Thursday, February 28, 2019

A Day in the Life of the Municipal Association’s Legislative Team

Every Monday before the legislative session begins on Tuesday, the Municipal Association’s Manager for Municipal Advocacy Casey Fields provides members of the Association’s legislative team — Melissa Carter, Scott Slatton and Tiger Wells — with their schedules.

The Association tracks every bill in the House and the Senate which touches the operations of South Carolina’s cities and towns, an amount currently totaling 260 proposals. Any of these bills may be on a subcommittee or committee agenda, and the legislative team may need to testify on them. As Fields puts it, “anytime one of the bills is before a committee or subcommittee, we are there.” Planning the schedules becomes all the more challenging when multiple hearings are happening at the same time. 

After their strategy meeting on Monday, the team hosts its 4 p.m. phone call to discuss strategy with municipal managers, administrators and city lobbyists. Then, from Tuesday to Thursday, they’re off to meetings, which can be anything from an early-morning subcommittee hearing at the State House to an evening reception. At the end of the day Thursday, they all take a look at the Association’s legislative report, From the Dome to Your Home, which goes live Friday, around the same time that one or more of them may be recording information to send out through the City Quick Connect podcast. 

The session ends in the midst of Annual Meeting planning, after which they’re planning the fall’s Regional Advocacy Meetings around the state, which guide the Association’s Advocacy Initiatives in the next year. In other words, the full preparations for the 2020 session will begin as soon as the 2019 session ends. 

Each member of the team has advocated on behalf of municipalities for many years now, and they can point to many high points over time — the growing engagement of city leaders in advocating for legislative initiatives, the 2010 compromise that enabled local governments to put property on tax rolls at full market value when the property is sold, the 2012 law which preserved cities’ ability to collect a brokers tax, and the successful extension of the SC Abandoned Buildings Revitalization Act.

The legislative team routinely stresses that achievements require patiently planting seeds. At the 2019 Hometown Legislative Action Day, Melissa Carter noted that “our work here is a marathon. Unfortunately, we never get to sprint in this business,” while Tiger Wells likened the process to planting bamboo, which can require watering for years before it shoots up.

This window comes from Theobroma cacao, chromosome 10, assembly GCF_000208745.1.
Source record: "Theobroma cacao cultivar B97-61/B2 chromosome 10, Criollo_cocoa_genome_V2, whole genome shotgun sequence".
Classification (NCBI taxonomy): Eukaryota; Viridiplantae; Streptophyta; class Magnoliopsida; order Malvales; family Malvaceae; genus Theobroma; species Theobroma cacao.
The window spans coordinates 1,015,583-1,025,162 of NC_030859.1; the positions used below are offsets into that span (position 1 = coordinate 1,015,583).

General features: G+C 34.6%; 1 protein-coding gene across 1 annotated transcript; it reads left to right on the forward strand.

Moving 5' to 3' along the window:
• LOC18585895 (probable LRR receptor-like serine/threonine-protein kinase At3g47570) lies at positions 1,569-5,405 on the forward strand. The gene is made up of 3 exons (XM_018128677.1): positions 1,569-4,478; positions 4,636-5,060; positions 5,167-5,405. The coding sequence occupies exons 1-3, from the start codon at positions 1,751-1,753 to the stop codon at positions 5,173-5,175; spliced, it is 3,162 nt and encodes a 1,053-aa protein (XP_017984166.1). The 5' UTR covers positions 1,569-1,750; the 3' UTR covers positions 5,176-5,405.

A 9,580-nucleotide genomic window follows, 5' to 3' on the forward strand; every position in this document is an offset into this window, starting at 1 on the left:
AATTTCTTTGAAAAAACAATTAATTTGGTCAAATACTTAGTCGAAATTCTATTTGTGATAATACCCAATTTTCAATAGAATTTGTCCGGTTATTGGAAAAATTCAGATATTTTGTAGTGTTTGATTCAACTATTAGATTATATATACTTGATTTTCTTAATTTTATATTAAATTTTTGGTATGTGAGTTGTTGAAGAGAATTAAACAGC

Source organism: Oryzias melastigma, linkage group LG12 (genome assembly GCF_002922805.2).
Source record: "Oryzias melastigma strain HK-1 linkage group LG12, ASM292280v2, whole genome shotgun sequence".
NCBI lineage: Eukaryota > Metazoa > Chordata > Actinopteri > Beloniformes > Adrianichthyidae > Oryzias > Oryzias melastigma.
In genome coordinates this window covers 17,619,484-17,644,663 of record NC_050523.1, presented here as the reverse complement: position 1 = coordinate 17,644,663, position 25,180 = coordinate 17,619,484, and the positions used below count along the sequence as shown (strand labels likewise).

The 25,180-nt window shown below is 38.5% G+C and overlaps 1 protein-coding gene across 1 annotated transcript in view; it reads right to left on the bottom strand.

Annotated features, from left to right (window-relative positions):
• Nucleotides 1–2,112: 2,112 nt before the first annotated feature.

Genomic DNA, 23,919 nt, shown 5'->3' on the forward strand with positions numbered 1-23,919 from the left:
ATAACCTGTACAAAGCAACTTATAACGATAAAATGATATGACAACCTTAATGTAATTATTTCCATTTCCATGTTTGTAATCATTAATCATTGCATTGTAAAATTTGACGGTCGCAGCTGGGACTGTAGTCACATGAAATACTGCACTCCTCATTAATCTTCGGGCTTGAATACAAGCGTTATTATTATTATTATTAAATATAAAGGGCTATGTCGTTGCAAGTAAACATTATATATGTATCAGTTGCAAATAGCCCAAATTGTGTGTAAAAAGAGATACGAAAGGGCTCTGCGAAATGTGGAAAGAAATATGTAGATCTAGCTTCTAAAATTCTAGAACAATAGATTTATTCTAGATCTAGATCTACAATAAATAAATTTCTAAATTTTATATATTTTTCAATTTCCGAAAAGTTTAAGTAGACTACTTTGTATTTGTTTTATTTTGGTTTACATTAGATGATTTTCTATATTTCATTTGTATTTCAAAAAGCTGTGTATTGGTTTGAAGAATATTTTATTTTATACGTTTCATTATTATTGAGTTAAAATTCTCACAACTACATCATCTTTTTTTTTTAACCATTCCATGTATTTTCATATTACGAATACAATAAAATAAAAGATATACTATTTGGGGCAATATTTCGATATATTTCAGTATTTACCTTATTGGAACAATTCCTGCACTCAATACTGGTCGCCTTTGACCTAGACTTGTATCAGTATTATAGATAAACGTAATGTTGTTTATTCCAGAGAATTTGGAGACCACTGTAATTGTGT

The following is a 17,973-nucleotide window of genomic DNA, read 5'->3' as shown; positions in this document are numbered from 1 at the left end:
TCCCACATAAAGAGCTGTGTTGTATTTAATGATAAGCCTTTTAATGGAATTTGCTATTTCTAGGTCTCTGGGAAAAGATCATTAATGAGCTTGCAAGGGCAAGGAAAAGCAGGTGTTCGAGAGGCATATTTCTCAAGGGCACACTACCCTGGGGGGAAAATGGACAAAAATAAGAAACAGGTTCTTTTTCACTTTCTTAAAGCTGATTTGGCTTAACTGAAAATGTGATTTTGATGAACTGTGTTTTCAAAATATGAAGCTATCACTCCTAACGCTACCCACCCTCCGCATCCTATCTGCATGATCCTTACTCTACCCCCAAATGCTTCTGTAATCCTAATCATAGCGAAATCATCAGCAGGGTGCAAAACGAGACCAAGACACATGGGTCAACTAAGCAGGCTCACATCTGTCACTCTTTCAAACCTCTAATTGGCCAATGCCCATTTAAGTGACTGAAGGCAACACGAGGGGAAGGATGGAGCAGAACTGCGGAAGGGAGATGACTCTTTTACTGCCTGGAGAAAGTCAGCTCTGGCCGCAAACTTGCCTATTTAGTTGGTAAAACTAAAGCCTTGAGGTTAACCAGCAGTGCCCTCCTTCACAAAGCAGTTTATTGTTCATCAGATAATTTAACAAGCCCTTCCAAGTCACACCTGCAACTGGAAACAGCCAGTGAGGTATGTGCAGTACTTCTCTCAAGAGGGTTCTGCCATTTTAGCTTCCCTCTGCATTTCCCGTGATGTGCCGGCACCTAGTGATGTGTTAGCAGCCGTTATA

In a recent podcast, Scott Slatton had this to say about the usually quick progress seen with legislative initiatives at the beginning of the session: 

“The action that we’ve seen so far and the wins we’ve accumulated so far have been the result of work not just since prefiles took place in December. They’re the result of several years’ worth of work that our legislative team and our cities and towns — municipal officials and mayors and councils — have been laying over the last couple of years, not the last couple of months.” 

Even so, the team says their efforts are made easier by the steadfast development of a reputation of being “honest brokers of accurate information” and the growing involvement of local elected officials in the advocacy process. 

Follow Melissa Carter (@MelissaMuniSC), Scott Slatton (@ScottMuniSC) and Tiger Wells (@TigerMuniSC) on Twitter for updates.

Thursday, February 14, 2019

Main Street South Carolina Training Looks at “Pilates of Place”

By Jenny Boulware, Main Street SC Manager

What do Pilates and downtown commercial districts have in common? 

Pilates is a form of physical fitness that emphasizes strength, flexibility and core conditioning. Downtowns are similar because they are the physical hearts of our communities — they are iconic and symbolic cores that require continual, purposeful care. 

Recognizing the importance of downtown cores, cities of all sizes are implementing plans to revitalize and continually strengthen them. This is what Irene Dumas Tyson, BOUDREAUX Associate and Director of Planning, calls “Pilates of Place.” One such “Pilates of Place” can be found in downtown Columbia along Sumter and Taylor streets. 

Photo credit: BOUDREAUX
At Main Street South Carolina’s recent First Quarter training session, participants visited BOUDREAUX and Hotel Trundle. BOUDREAUX, a local design firm, cobbled together three historic buildings totaling 35,000 square feet to create mixed-use space that includes a 41-room boutique hotel and offices. This lofty undertaking took advantage of every available financial incentive, including the Abandoned Buildings Revitalization Act, the Bailey Bill, tax credits and façade easements. This successful tax credit project exemplifies a unique approach to downtown development partnerships.